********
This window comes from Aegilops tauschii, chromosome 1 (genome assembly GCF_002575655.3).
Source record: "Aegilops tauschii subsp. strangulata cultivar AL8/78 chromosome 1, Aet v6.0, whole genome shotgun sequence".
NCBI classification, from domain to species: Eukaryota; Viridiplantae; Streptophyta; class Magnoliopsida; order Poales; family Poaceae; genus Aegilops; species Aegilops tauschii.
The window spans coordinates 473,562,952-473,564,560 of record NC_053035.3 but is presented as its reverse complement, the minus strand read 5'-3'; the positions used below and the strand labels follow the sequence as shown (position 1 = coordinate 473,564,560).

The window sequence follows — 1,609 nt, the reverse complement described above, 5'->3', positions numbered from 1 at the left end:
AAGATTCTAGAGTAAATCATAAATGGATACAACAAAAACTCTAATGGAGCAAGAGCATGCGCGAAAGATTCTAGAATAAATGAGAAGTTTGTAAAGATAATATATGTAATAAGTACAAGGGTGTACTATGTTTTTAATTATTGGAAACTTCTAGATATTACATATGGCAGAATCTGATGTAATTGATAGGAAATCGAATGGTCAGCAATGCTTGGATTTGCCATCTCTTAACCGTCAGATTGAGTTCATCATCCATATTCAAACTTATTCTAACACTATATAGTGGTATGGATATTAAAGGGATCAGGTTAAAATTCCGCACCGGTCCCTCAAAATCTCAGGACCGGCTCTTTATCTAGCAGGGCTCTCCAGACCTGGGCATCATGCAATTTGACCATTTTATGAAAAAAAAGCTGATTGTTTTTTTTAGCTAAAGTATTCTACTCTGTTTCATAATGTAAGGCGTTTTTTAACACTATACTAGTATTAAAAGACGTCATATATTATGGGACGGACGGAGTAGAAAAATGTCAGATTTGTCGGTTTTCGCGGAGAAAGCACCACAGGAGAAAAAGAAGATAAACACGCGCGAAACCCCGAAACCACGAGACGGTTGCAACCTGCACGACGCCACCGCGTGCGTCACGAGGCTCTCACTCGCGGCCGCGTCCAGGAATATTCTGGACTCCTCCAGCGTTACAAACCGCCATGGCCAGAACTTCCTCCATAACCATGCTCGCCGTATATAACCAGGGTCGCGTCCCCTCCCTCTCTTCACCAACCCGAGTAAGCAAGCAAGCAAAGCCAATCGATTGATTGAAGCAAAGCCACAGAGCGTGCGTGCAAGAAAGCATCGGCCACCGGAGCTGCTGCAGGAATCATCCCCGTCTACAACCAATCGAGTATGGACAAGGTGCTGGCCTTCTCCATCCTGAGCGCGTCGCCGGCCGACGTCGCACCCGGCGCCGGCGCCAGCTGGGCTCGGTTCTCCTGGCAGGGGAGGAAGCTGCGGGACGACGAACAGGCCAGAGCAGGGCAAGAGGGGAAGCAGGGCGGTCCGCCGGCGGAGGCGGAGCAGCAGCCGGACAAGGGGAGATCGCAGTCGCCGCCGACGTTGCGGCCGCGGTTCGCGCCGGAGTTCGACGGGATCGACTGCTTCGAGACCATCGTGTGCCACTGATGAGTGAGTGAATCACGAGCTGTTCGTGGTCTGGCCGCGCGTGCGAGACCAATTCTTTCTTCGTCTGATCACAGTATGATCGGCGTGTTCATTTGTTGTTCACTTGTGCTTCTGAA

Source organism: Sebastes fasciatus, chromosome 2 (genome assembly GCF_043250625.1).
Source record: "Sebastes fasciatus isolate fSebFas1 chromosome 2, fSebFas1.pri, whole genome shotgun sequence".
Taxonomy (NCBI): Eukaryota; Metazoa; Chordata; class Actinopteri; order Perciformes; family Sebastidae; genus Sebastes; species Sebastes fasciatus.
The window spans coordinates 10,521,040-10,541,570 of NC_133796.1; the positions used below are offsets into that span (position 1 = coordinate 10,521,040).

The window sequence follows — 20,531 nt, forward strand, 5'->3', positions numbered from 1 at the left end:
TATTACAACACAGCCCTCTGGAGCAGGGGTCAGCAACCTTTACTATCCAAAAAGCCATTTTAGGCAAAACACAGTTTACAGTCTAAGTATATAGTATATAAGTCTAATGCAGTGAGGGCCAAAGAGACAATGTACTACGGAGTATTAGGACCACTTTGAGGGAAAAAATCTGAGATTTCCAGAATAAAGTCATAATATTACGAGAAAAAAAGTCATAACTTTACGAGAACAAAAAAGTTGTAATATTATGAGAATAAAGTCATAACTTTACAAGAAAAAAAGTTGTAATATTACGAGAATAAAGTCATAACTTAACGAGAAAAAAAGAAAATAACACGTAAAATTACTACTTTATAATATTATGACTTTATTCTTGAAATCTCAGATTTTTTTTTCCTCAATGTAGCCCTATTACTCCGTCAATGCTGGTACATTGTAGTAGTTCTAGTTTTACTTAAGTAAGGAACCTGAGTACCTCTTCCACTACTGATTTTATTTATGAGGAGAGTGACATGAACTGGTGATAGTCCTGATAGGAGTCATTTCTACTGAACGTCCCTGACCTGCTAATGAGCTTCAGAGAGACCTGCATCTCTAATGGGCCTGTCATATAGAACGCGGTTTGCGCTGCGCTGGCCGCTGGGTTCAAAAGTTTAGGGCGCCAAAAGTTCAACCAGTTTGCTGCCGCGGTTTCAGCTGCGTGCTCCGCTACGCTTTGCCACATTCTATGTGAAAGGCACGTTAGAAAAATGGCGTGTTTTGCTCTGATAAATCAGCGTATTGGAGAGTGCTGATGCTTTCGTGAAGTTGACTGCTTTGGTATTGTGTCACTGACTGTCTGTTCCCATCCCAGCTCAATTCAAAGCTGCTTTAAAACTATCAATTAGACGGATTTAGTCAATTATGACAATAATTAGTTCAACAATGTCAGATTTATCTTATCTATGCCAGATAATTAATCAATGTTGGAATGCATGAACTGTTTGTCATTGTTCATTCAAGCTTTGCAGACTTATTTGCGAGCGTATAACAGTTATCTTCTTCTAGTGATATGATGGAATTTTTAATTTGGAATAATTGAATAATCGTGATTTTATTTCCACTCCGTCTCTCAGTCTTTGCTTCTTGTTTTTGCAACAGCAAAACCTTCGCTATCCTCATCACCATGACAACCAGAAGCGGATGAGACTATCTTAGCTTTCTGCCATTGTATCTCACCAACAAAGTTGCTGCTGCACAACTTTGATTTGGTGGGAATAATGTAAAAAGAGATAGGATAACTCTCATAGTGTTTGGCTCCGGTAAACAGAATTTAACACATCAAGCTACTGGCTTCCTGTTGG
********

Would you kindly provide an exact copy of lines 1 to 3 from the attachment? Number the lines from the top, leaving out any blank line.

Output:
This window comes from Aegilops tauschii, chromosome 1 (genome assembly GCF_002575655.3).
Source record: "Aegilops tauschii subsp. strangulata cultivar AL8/78 chromosome 1, Aet v6.0, whole genome shotgun sequence".
NCBI classification, from domain to species: Eukaryota; Viridiplantae; Streptophyta; class Magnoliopsida; order Poales; family Poaceae; genus Aegilops; species Aegilops tauschii.